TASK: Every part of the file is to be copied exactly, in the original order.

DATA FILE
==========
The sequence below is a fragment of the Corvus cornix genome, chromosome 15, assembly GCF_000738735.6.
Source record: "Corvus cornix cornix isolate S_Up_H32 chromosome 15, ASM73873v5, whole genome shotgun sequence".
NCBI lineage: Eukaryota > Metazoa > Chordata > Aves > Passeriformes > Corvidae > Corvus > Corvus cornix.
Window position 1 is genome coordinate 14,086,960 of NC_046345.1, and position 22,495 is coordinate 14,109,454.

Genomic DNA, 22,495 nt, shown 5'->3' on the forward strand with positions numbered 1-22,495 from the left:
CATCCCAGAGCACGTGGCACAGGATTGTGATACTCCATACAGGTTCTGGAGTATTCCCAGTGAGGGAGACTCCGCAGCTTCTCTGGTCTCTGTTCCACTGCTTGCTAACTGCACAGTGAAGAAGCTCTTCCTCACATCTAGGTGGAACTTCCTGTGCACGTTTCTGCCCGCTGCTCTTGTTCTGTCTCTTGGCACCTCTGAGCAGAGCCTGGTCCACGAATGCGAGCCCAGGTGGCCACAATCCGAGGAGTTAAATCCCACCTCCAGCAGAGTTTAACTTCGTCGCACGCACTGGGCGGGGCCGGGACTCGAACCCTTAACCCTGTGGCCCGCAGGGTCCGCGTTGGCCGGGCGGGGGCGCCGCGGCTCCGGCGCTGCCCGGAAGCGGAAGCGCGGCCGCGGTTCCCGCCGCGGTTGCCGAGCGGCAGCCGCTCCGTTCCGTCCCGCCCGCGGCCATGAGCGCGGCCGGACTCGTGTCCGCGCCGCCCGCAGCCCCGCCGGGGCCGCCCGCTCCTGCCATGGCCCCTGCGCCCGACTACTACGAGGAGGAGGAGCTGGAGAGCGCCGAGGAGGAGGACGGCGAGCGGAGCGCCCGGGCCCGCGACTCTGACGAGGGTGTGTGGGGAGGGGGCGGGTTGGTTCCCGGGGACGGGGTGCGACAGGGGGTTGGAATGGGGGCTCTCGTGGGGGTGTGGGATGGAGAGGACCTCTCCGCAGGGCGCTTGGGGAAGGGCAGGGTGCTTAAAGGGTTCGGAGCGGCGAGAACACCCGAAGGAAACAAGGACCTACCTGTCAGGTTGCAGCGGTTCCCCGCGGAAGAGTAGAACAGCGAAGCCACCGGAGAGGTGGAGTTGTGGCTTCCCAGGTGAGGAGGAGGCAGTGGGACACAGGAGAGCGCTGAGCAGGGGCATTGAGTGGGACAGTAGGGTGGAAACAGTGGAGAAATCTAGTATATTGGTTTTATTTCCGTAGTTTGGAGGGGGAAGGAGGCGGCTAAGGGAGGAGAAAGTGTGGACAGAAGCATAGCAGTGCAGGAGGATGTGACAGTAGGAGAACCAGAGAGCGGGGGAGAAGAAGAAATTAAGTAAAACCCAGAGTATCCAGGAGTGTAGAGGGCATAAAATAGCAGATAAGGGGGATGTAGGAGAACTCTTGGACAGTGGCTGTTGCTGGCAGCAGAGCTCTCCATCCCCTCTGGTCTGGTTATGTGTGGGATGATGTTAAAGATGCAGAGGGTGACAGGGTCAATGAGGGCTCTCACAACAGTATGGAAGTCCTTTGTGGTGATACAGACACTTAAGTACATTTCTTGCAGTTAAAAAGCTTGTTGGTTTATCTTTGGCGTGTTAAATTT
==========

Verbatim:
The sequence below is a fragment of the Corvus cornix genome, chromosome 15, assembly GCF_000738735.6.
Source record: "Corvus cornix cornix isolate S_Up_H32 chromosome 15, ASM73873v5, whole genome shotgun sequence".
NCBI lineage: Eukaryota > Metazoa > Chordata > Aves > Passeriformes > Corvidae > Corvus > Corvus cornix.
Window position 1 is genome coordinate 14,086,960 of NC_046345.1, and position 22,495 is coordinate 14,109,454.

Genomic DNA, 22,495 nt, shown 5'->3' on the forward strand with positions numbered 1-22,495 from the left:
CATCCCAGAGCACGTGGCACAGGATTGTGATACTCCATACAGGTTCTGGAGTATTCCCAGTGAGGGAGACTCCGCAGCTTCTCTGGTCTCTGTTCCACTGCTTGCTAACTGCACAGTGAAGAAGCTCTTCCTCACATCTAGGTGGAACTTCCTGTGCACGTTTCTGCCCGCTGCTCTTGTTCTGTCTCTTGGCACCTCTGAGCAGAGCCTGGTCCACGAATGCGAGCCCAGGTGGCCACAATCCGAGGAGTTAAATCCCACCTCCAGCAGAGTTTAACTTCGTCGCACGCACTGGGCGGGGCCGGGACTCGAACCCTTAACCCTGTGGCCCGCAGGGTCCGCGTTGGCCGGGCGGGGGCGCCGCGGCTCCGGCGCTGCCCGGAAGCGGAAGCGCGGCCGCGGTTCCCGCCGCGGTTGCCGAGCGGCAGCCGCTCCGTTCCGTCCCGCCCGCGGCCATGAGCGCGGCCGGACTCGTGTCCGCGCCGCCCGCAGCCCCGCCGGGGCCGCCCGCTCCTGCCATGGCCCCTGCGCCCGACTACTACGAGGAGGAGGAGCTGGAGAGCGCCGAGGAGGAGGACGGCGAGCGGAGCGCCCGGGCCCGCGACTCTGACGAGGGTGTGTGGGGAGGGGGCGGGTTGGTTCCCGGGGACGGGGTGCGACAGGGGGTTGGAATGGGGGCTCTCGTGGGGGTGTGGGATGGAGAGGACCTCTCCGCAGGGCGCTTGGGGAAGGGCAGGGTGCTTAAAGGGTTCGGAGCGGCGAGAACACCCGAAGGAAACAAGGACCTACCTGTCAGGTTGCAGCGGTTCCCCGCGGAAGAGTAGAACAGCGAAGCCACCGGAGAGGTGGAGTTGTGGCTTCCCAGGTGAGGAGGAGGCAGTGGGACACAGGAGAGCGCTGAGCAGGGGCATTGAGTGGGACAGTAGGGTGGAAACAGTGGAGAAATCTAGTATATTGGTTTTATTTCCGTAGTTTGGAGGGGGAAGGAGGCGGCTAAGGGAGGAGAAAGTGTGGACAGAAGCATAGCAGTGCAGGAGGATGTGACAGTAGGAGAACCAGAGAGCGGGGGAGAAGAAGAAATTAAGTAAAACCCAGAGTATCCAGGAGTGTAGAGGGCATAAAATAGCAGATAAGGGGGATGTAGGAGAACTCTTGGACAGTGGCTGTTGCTGGCAGCAGAGCTCTCCATCCCCTCTGGTCTGGTTATGTGTGGGATGATGTTAAAGATGCAGAGGGTGACAGGGTCAATGAGGGCTCTCACAACAGTATGGAAGTCCTTTGTGGTGATACAGACACTTAAGTACATTTCTTGCAGTTAAAAAGCTTGTTGGTTTATCTTTGGCGTGTTAAATTT